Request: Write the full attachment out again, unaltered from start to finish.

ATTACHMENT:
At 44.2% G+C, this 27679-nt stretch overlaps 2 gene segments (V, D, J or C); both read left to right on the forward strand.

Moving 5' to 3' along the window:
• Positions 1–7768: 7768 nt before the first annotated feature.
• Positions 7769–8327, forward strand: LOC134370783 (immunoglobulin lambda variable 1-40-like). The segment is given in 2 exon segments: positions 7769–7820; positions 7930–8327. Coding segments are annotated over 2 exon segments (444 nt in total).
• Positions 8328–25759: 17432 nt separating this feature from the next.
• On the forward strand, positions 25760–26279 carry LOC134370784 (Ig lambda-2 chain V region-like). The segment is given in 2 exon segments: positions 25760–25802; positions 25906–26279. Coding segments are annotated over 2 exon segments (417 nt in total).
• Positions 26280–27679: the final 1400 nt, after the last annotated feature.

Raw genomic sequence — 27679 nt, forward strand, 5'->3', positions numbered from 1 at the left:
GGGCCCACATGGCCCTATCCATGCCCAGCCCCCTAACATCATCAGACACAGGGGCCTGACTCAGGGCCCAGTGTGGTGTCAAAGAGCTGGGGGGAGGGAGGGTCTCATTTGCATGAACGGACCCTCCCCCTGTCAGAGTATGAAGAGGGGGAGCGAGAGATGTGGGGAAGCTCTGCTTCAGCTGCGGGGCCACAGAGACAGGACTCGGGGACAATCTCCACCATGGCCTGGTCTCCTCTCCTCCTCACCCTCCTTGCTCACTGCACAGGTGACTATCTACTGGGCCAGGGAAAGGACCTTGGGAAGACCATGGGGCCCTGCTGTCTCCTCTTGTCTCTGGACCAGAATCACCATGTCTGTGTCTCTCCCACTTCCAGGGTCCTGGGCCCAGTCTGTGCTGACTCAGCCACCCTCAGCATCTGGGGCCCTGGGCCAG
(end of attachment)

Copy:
At 44.2% G+C, this 27679-nt stretch overlaps 2 gene segments (V, D, J or C); both read left to right on the forward strand.

Moving 5' to 3' along the window:
• Positions 1–7768: 7768 nt before the first annotated feature.
• Positions 7769–8327, forward strand: LOC134370783 (immunoglobulin lambda variable 1-40-like). The segment is given in 2 exon segments: positions 7769–7820; positions 7930–8327. Coding segments are annotated over 2 exon segments (444 nt in total).
• Positions 8328–25759: 17432 nt separating this feature from the next.
• On the forward strand, positions 25760–26279 carry LOC134370784 (Ig lambda-2 chain V region-like). The segment is given in 2 exon segments: positions 25760–25802; positions 25906–26279. Coding segments are annotated over 2 exon segments (417 nt in total).
• Positions 26280–27679: the final 1400 nt, after the last annotated feature.

Raw genomic sequence — 27679 nt, forward strand, 5'->3', positions numbered from 1 at the left:
GGGCCCACATGGCCCTATCCATGCCCAGCCCCCTAACATCATCAGACACAGGGGCCTGACTCAGGGCCCAGTGTGGTGTCAAAGAGCTGGGGGGAGGGAGGGTCTCATTTGCATGAACGGACCCTCCCCCTGTCAGAGTATGAAGAGGGGGAGCGAGAGATGTGGGGAAGCTCTGCTTCAGCTGCGGGGCCACAGAGACAGGACTCGGGGACAATCTCCACCATGGCCTGGTCTCCTCTCCTCCTCACCCTCCTTGCTCACTGCACAGGTGACTATCTACTGGGCCAGGGAAAGGACCTTGGGAAGACCATGGGGCCCTGCTGTCTCCTCTTGTCTCTGGACCAGAATCACCATGTCTGTGTCTCTCCCACTTCCAGGGTCCTGGGCCCAGTCTGTGCTGACTCAGCCACCCTCAGCATCTGGGGCCCTGGGCCAG